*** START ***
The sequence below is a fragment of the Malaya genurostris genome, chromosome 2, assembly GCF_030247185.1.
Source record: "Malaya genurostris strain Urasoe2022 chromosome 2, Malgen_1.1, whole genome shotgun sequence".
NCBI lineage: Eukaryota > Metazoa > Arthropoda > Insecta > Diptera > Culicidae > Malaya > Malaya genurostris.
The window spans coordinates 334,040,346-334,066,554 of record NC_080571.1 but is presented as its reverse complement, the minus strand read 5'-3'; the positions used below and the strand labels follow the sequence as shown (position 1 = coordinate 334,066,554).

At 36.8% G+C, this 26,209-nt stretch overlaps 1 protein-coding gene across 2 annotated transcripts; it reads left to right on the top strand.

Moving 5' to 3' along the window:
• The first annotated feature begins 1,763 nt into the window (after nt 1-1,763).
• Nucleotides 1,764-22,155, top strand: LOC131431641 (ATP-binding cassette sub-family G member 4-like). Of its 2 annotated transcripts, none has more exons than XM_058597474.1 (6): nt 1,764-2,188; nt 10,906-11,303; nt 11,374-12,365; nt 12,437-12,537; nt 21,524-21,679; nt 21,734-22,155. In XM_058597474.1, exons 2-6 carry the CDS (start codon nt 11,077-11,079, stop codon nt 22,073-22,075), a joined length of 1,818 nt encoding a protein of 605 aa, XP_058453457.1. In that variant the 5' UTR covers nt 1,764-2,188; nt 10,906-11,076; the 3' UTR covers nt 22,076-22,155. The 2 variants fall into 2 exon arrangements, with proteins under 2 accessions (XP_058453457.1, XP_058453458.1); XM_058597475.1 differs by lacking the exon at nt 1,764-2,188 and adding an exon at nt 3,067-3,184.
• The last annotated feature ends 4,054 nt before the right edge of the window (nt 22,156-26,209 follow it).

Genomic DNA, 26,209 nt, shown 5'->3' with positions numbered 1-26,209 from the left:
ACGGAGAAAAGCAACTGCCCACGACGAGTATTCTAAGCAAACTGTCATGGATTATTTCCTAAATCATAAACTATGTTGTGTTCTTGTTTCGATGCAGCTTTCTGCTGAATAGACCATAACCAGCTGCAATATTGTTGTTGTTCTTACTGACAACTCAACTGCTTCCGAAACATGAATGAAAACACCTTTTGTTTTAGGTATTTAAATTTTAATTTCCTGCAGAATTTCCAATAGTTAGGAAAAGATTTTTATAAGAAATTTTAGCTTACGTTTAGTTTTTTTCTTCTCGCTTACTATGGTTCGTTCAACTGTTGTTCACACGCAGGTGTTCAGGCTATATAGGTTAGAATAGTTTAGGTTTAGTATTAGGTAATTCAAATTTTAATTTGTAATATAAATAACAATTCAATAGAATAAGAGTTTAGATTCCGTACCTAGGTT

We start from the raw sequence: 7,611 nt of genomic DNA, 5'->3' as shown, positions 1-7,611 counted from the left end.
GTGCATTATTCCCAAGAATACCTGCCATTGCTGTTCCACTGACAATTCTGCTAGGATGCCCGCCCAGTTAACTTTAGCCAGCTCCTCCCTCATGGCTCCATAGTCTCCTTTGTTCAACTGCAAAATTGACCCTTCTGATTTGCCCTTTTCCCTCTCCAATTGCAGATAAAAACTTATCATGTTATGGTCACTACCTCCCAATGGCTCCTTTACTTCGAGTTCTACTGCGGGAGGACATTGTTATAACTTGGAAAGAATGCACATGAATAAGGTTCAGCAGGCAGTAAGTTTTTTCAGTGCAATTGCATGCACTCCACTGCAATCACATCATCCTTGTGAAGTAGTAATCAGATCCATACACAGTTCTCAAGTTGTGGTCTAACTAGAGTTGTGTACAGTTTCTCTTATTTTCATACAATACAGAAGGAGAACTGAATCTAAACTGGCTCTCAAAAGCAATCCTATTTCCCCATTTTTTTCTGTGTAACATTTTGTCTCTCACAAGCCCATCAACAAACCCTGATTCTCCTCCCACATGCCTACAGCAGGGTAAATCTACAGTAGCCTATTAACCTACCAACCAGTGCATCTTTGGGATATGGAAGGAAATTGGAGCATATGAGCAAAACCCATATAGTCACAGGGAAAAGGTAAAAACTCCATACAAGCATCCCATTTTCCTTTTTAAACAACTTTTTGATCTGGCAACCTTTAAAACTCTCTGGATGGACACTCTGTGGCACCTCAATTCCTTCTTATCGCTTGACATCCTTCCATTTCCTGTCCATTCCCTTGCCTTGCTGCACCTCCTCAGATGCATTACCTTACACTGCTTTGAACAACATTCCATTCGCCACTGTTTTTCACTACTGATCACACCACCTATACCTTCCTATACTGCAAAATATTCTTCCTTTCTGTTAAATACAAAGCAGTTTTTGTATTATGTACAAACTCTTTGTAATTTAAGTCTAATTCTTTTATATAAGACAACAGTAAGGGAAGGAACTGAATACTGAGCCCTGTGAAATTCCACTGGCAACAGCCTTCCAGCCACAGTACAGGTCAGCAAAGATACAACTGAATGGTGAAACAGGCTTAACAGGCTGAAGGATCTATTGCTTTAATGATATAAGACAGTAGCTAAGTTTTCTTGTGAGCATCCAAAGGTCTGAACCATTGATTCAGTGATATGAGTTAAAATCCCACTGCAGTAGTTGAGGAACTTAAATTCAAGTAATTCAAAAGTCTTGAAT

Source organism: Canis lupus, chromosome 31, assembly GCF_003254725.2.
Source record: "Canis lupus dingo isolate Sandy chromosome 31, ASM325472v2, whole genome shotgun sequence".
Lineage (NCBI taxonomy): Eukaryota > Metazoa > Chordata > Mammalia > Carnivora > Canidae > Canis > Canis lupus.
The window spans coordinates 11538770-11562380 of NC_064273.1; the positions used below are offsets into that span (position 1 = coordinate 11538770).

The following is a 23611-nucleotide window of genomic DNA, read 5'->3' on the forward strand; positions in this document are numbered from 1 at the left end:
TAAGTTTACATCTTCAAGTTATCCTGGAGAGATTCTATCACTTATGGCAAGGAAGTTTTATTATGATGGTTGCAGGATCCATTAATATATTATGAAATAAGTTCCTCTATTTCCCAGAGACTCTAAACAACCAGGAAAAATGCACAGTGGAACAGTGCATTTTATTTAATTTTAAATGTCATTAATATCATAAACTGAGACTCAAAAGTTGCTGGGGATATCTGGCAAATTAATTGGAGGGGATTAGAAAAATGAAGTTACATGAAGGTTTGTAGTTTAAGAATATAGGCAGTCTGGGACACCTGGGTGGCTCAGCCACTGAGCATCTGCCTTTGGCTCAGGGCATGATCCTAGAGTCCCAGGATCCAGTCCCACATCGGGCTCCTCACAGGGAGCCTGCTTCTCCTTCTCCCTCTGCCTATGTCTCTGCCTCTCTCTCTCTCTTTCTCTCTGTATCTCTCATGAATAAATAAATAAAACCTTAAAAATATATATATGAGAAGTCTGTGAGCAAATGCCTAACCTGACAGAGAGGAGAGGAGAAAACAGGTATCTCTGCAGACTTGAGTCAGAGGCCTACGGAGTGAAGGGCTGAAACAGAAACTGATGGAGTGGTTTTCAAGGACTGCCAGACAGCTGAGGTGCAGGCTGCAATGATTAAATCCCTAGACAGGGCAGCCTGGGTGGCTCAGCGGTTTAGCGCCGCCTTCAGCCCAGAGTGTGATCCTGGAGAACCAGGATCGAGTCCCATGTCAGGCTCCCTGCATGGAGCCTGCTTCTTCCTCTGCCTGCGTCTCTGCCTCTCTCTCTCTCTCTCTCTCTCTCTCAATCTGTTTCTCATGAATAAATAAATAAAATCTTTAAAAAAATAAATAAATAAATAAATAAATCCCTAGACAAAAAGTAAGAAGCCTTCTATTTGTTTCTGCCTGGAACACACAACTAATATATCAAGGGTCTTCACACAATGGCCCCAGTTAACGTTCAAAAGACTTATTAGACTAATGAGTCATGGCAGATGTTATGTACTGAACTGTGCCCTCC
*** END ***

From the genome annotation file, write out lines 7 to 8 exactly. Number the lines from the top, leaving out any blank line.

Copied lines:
• The first annotated feature begins 1,763 nt into the window (after nt 1-1,763).
• Nucleotides 1,764-22,155, top strand: LOC131431641 (ATP-binding cassette sub-family G member 4-like). Of its 2 annotated transcripts, none has more exons than XM_058597474.1 (6): nt 1,764-2,188; nt 10,906-11,303; nt 11,374-12,365; nt 12,437-12,537; nt 21,524-21,679; nt 21,734-22,155. In XM_058597474.1, exons 2-6 carry the CDS (start codon nt 11,077-11,079, stop codon nt 22,073-22,075), a joined length of 1,818 nt encoding a protein of 605 aa, XP_058453457.1. In that variant the 5' UTR covers nt 1,764-2,188; nt 10,906-11,076; the 3' UTR covers nt 22,076-22,155. The 2 variants fall into 2 exon arrangements, with proteins under 2 accessions (XP_058453457.1, XP_058453458.1); XM_058597475.1 differs by lacking the exon at nt 1,764-2,188 and adding an exon at nt 3,067-3,184.